single purpose is meant to be accomplished by the act, and (2)
whether the sections of the act are interrelated and dependent upon
each other.  U.S. Term Limits, Inc. v. Hill, 316 Ark. 251, 872 S.W.2d 349 (1994); Wenderoth v. City of Ft. Smith, 251 Ark. 342,
472 S.W.2d 74 (1971); Faubus v. Kinney, 239 Ark. 443, 389 S.W.2d 887 (1965).
     The purpose of Act 438 can be garnered from its title:
     AN ACT to Amend Title 14, Subtitle 22, Chapter 356 of the
     Arkansas Code for the Purpose of Declaring That Airports
     Owned by Municipalities, Counties, or Other Public
     Agencies are Used Exclusively for Public Purposes and
     Therefore Exempt From Ad Valorem Taxation; Declaring an
     Emergency; and for Other Purposes.
1995 Ark. Acts 438.  This theme of tax exemption is repeated in
subsection (b) and the Act's Emergency Clause, and the test for
exemption -- exclusively used for public purposes -- is repeated in
subsection (a) as well.  The clear purpose of the Act is to
undertake a function which is reserved to the judiciary, that is,
the declaration of property exempt from ad valorem taxes because of
its exclusive use for public purposes.
     Furthermore, it is obvious that the provisions of the act,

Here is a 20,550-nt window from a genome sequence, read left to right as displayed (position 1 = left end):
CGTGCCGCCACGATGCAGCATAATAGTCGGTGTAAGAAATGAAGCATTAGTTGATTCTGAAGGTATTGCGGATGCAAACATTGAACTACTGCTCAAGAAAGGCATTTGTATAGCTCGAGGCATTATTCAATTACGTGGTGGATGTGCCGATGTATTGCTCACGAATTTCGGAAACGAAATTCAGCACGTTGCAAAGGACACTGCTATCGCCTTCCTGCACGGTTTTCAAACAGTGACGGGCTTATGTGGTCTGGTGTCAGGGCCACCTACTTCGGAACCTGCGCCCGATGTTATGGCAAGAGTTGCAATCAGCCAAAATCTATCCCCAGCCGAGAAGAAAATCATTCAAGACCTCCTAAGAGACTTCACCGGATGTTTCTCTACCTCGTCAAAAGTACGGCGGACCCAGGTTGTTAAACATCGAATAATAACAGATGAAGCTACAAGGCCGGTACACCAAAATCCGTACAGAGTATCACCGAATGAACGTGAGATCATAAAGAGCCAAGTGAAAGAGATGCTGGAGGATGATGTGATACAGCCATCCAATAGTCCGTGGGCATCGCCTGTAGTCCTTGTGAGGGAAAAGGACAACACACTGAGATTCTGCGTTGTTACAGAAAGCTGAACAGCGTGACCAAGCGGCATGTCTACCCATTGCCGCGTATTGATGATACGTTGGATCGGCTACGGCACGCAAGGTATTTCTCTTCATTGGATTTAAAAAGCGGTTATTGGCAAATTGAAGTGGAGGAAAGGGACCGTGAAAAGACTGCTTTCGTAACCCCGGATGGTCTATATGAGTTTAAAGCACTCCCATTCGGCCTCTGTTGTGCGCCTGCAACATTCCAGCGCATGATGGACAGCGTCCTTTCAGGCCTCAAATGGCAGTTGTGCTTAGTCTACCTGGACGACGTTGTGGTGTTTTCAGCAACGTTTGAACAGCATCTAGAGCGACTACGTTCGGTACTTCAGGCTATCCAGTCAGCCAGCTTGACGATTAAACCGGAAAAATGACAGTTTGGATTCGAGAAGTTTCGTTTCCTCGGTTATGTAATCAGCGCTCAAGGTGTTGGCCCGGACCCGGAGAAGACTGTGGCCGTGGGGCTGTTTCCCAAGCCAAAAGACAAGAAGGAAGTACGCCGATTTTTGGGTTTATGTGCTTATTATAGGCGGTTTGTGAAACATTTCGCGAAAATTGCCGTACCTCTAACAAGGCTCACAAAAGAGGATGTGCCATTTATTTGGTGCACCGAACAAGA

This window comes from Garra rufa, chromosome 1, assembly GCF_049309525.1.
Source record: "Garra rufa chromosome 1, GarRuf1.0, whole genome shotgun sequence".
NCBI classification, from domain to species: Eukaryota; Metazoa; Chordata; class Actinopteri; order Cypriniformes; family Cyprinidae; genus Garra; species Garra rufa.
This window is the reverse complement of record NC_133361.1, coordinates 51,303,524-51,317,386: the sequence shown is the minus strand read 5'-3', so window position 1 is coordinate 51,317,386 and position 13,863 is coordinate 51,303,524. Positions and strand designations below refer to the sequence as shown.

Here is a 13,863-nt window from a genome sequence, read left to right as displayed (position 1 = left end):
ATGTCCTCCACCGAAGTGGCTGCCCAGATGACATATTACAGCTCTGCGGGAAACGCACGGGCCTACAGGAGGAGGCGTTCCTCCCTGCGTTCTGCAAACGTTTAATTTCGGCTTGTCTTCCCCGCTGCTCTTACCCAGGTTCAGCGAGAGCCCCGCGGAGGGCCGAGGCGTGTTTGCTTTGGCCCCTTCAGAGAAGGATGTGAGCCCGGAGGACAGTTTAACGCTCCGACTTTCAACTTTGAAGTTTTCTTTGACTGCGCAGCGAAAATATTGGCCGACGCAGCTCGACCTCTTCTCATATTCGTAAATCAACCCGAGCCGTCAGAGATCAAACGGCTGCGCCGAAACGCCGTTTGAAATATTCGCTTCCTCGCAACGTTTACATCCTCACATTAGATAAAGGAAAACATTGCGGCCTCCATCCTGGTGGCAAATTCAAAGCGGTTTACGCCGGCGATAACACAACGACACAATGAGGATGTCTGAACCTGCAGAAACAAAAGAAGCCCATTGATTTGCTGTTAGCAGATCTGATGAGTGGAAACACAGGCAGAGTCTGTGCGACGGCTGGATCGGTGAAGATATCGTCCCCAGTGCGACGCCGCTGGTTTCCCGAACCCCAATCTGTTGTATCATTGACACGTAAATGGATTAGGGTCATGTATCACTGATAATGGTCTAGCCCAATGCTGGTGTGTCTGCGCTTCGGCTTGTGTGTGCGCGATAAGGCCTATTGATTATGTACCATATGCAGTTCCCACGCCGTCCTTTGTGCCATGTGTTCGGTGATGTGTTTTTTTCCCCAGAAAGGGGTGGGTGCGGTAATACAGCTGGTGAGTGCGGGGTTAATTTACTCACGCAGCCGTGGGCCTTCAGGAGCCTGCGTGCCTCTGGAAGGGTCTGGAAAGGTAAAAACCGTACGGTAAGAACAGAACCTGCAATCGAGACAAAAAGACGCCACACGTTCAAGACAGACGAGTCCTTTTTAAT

only two in number, and both of which contain language conceded to
be infirm by North Little Rock, are dependent upon each other and
interrelated and evince the General Assembly's intent to pass the
act as a whole or not at all.  U.S. Term Limits, Inc. v. Hill,
supra; Wenderoth v. City of Fort Smith, supra.  Although a
severability clause is included in Act 438, that factor alone is
not determinative.  U.S. Term Limits, Inc. v. Hill, supra.  Under
the circumstances, we are loath to strike subsection (b) of Act 438
as unconstitutional and strike the word "exclusively" in subsection
(a), when that same word is used in the Act's title.  Were we to do
so, it would smack of legislative drafting on our part.
     In short, we draw a clear distinction between the General
Assembly's declaration of what is a public purpose on the one hand,
which is entirely legitimate, and a per se determination by the
General Assembly that certain private property is actually used
exclusively for public purposes, and thus exempt from tax, on the
other.  The latter, as the circuit court correctly observed, is a
judicial function performed only after appropriate fact-finding by
the trial court.  For the foregoing reasons, we conclude that Act